So while I agree that in an ideal world, there would be better remuneration for childcare jobs, I also see the other side of it. Make it more expensive and people simply won't be able to afford to go to work, and then the childcare jobs won't be there

monkeynuts123 Wed 06-Nov-13 19:25:34

It doesn't surprise me. I've seen some unspeakably shit practice in schools, nhs and nurseries, some of which have had glowing reports.

CurlyhairedAssassin Wed 06-Nov-13 19:41:25

What annoys me is the way good nurseries do NOT get outstanding ratings because they haven't known how to play the system and have failed to provide some unimportant piece of paper showing silly statistics about how often the children pick their nose or some such daftness. Ofsted is rubbish. The system is rubbish - how can an outsider visiting for 2 days POSSIBLY have any idea of what REALLY goes on.

Word of mouth recommendations are the only thing I trust. From more than one mouth.

TokenGirl1 Wed 06-Nov-13 19:44:59

I looked around 15 different nurseries (and saw some bad things such as babies being left to cry for 15 mins with absolutely nobody even acknowledging them) until I sent me 12 month old to a Busy Bees that had an outstanding rating. I liked the key worker and I was really happy with the environment....
......until I did several unannounced drop ins, hearing my baby screaming in a travel cot, watching her fall on her face and be unable to get up so she cried and the staff just left her to struggle (all the other children were having snack and the staff were chatting to each other on camera so not occupied with another child), rusty toys that she was putting in her mouth and collecting her up when she was very distressed like nothing Ive seen before or since. God knows what I didn't see!

We pulled her after three days and they gave us a refund. My dd would not let me out of her sight for a month after and screamed on holiday when put in a travel cot (again never before or since). She had no such reaction a month later when left with a child minder. You know your own child and she was severely affected by what went on there. I should have complained to Ofsted but just didn't have it in me at the time, very emotional, heavily pregnant and back at work....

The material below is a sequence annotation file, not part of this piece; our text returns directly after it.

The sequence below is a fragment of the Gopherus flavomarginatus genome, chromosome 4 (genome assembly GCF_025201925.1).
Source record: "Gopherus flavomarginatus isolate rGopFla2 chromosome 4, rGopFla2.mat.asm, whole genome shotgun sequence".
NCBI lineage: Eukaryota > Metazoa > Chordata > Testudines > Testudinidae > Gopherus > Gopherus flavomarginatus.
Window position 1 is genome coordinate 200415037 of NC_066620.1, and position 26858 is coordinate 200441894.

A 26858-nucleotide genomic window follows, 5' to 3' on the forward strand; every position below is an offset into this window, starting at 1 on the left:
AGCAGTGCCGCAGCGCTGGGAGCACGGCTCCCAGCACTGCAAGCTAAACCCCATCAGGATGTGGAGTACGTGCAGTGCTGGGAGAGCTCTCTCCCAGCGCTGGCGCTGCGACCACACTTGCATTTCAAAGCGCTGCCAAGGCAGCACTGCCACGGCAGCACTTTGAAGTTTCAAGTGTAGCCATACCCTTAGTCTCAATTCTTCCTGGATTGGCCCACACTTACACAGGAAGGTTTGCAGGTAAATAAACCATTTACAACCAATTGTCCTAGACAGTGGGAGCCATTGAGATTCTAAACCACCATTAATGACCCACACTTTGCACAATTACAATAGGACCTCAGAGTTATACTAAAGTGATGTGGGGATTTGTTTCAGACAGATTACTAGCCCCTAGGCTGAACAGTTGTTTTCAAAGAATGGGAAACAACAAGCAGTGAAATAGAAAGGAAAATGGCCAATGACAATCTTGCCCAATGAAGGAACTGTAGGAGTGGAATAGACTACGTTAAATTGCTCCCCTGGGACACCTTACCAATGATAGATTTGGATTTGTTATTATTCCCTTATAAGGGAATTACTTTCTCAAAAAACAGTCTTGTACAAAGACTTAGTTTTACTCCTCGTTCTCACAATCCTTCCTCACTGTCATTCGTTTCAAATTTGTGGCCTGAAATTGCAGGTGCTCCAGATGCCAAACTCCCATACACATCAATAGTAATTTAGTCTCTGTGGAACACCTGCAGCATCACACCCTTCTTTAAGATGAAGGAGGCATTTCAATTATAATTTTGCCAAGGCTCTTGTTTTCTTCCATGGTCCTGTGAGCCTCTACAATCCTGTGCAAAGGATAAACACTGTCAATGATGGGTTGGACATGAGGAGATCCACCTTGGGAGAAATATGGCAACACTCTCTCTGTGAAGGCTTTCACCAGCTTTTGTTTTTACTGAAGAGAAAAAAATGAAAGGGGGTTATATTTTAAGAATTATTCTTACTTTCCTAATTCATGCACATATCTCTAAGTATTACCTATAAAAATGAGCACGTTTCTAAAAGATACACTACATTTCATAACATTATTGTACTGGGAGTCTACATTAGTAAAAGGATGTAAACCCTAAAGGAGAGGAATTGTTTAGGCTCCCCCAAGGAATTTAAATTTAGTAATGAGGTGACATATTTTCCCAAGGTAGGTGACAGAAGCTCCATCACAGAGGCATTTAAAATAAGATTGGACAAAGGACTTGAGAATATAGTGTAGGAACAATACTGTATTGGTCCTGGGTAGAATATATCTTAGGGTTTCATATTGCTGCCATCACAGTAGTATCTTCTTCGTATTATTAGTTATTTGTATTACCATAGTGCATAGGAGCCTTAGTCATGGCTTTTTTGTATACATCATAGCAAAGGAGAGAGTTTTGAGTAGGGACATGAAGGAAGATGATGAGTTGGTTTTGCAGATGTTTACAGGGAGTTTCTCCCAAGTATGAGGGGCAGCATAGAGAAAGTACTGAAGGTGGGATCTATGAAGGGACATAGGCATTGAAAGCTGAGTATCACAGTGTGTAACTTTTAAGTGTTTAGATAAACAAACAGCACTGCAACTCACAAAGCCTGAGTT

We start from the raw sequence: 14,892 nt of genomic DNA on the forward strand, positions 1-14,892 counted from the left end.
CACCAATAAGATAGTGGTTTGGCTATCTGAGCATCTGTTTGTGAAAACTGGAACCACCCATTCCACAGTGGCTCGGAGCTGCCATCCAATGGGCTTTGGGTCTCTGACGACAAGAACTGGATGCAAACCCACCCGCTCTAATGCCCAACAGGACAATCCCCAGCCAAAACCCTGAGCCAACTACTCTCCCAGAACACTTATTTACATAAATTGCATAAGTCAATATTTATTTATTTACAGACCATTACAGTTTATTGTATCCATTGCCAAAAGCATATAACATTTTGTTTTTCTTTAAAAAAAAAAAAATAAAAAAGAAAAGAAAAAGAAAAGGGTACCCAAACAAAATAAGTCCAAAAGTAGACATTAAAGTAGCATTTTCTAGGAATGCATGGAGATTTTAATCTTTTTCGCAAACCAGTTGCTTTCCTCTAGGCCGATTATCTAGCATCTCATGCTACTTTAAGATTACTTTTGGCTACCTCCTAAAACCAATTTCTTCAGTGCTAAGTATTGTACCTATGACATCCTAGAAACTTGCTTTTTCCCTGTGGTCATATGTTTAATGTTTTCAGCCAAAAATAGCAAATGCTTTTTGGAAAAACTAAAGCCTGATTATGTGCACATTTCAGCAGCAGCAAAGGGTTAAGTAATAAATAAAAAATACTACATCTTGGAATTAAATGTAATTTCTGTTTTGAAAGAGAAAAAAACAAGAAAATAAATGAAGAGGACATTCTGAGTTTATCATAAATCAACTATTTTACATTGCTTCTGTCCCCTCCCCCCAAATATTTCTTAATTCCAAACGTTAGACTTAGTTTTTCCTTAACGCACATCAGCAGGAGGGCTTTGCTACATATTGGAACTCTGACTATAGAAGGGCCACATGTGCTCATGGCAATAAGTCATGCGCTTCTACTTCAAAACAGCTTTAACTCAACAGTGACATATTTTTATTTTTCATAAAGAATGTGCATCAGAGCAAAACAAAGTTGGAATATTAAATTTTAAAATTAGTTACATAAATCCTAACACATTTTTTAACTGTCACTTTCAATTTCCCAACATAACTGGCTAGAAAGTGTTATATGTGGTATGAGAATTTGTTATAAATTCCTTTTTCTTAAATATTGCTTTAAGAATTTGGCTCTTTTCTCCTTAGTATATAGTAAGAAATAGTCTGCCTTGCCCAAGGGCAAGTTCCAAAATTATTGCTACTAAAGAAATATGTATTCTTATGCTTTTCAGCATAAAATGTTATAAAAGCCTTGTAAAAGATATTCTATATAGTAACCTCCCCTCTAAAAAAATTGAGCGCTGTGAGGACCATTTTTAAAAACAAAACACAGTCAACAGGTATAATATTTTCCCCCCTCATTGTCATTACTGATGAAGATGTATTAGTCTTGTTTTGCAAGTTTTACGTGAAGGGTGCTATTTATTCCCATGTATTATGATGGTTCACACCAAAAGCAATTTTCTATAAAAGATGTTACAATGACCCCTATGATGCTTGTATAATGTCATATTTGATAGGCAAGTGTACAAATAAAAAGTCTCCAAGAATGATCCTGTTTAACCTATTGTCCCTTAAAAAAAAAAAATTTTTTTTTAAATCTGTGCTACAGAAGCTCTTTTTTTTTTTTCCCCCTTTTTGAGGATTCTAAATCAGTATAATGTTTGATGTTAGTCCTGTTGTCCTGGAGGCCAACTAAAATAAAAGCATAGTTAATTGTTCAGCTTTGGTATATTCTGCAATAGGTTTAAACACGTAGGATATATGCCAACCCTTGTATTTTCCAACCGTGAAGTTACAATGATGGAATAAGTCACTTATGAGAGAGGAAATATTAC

I found a copy of the complaint letter the other day and it still chills me to the bone reading it. Made me want to go and find that key worker and punch her lights out, several years on....

Ruffcat Wed 06-Nov-13 19:51:37

I used to work in a high end nursery, it was also badly managed and in some respects dangerous. They also had outstanding because it looked amazing.

You could always contact your local childrens services, they often have advisers who support nurseries, but often have a better insight into the day to day running and would properly appreciate the info

Ruffcat Wed 06-Nov-13 19:52:52

I should add I left pretty quickly, but ofsted weren't really interested

yonisareforever Wed 06-Nov-13 19:55:18

without a shadow of a doubt I would be kicking up one almighty stink about this chain and this nursery.

would you be happy with your child there? if not of course report, without delay.

yonisareforever Wed 06-Nov-13 19:56:49


I had the same but in old peoples home, hughly rated because it looked more like hotel full of antiques than home, relatives loved coming to vist, but my goodness it was terrible behind scenes and everything done to be as cheap as possible.

I guess people do realise old folks homes and nursies are a business so everything will be done to make profit?

yonisareforever Wed 06-Nov-13 19:58:32


I try and urge people to do what you did, its the only way you have any idea of whats going on in nurseries, please do drop ins, be aware staff change etc...

EmpireBiscuit Wed 06-Nov-13 19:58:48

My DS starts his nursery settling next week - I feel physically sick.

TiggyD Wed 06-Nov-13 19:59:20

Of the nurseries I've done supply in over the past couple of years, I would say that:

2 are shit
8 are poor
10 are OK. Average. nothing special
3 are good
0 are brilliant

yonisareforever Wed 06-Nov-13 20:00:38

I have said this a million times.

Rate nurseries, old folks homes and anywhere vulnerable people are, like trip advisor, soon sort the wheat from the chaff and make the companies pull their socks up.

yonisareforever Wed 06-Nov-13 20:01:22

empire just make sure you do drop in's unn anncounced.

TiggyD Wed 06-Nov-13 20:05:20

Keep your judgey pants on Empire. Every time you go there it's a test for them.

EmpireBiscuit Wed 06-Nov-13 20:06:13

Oh god, my poor wee baby sad

TiggyD Wed 06-Nov-13 20:07:34

There are nice ones about!

hardboiledpossum Wed 06-Nov-13 20:09:15

I am a nursery nurse though I don't work in nurseries anymore, I have worked in many nurseries. I have not worked in a single day nursery that I would be happy to leave my own child in. I was always being told not to pick up crying babies so as not to spoil them. staff would talk about children in front of them. most of the staff were horrid and bitchy. most of these nurseries were ofsted outstanding or good.

EmpireBiscuit Wed 06-Nov-13 20:10:19

I'm sure I've picked a good one, I researched enough. He'll be fine, I'm just having a wobble. Not the thread to read when you're an end-of-maternity leave and already upduffed wreck.

smudgedgraffiti Wed 06-Nov-13 20:13:48

YANBU. My DD went to a nursery which was run in an appalling way, there were numerous incidents including children being lost from rooms, accidents not logged but covered up etc. I complained to Ofsted, who were not at all interested and did nothing.

I agree entirely with yonisareforever.

yonisareforever Wed 06-Nov-13 20:14:14

really empire?

surely this is the thread you wan tto read so you know what to look out for and to make sure you do lots of drops ins?